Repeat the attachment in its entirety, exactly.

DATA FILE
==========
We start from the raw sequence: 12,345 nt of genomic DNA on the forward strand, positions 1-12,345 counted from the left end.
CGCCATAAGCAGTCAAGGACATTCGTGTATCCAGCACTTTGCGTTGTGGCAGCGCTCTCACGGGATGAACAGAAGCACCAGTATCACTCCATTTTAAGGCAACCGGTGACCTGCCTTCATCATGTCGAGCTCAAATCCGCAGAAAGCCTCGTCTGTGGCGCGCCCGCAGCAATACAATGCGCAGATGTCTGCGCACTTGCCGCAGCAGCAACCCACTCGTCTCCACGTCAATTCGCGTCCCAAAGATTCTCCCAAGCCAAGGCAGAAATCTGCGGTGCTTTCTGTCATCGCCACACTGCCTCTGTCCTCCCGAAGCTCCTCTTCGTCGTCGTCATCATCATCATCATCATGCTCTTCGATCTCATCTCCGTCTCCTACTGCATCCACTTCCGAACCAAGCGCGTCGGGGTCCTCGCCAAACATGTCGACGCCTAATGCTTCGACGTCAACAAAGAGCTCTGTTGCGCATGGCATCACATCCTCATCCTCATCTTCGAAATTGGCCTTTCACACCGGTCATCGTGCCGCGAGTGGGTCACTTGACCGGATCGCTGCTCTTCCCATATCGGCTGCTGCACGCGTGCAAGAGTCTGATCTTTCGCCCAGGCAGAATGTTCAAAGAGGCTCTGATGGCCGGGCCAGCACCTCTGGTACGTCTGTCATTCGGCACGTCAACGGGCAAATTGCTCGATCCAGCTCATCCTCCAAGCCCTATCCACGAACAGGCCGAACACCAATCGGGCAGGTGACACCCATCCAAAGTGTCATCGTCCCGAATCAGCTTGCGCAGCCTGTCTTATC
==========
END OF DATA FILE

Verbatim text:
We start from the raw sequence: 12,345 nt of genomic DNA on the forward strand, positions 1-12,345 counted from the left end.
CGCCATAAGCAGTCAAGGACATTCGTGTATCCAGCACTTTGCGTTGTGGCAGCGCTCTCACGGGATGAACAGAAGCACCAGTATCACTCCATTTTAAGGCAACCGGTGACCTGCCTTCATCATGTCGAGCTCAAATCCGCAGAAAGCCTCGTCTGTGGCGCGCCCGCAGCAATACAATGCGCAGATGTCTGCGCACTTGCCGCAGCAGCAACCCACTCGTCTCCACGTCAATTCGCGTCCCAAAGATTCTCCCAAGCCAAGGCAGAAATCTGCGGTGCTTTCTGTCATCGCCACACTGCCTCTGTCCTCCCGAAGCTCCTCTTCGTCGTCGTCATCATCATCATCATCATGCTCTTCGATCTCATCTCCGTCTCCTACTGCATCCACTTCCGAACCAAGCGCGTCGGGGTCCTCGCCAAACATGTCGACGCCTAATGCTTCGACGTCAACAAAGAGCTCTGTTGCGCATGGCATCACATCCTCATCCTCATCTTCGAAATTGGCCTTTCACACCGGTCATCGTGCCGCGAGTGGGTCACTTGACCGGATCGCTGCTCTTCCCATATCGGCTGCTGCACGCGTGCAAGAGTCTGATCTTTCGCCCAGGCAGAATGTTCAAAGAGGCTCTGATGGCCGGGCCAGCACCTCTGGTACGTCTGTCATTCGGCACGTCAACGGGCAAATTGCTCGATCCAGCTCATCCTCCAAGCCCTATCCACGAACAGGCCGAACACCAATCGGGCAGGTGACACCCATCCAAAGTGTCATCGTCCCGAATCAGCTTGCGCAGCCTGTCTTATC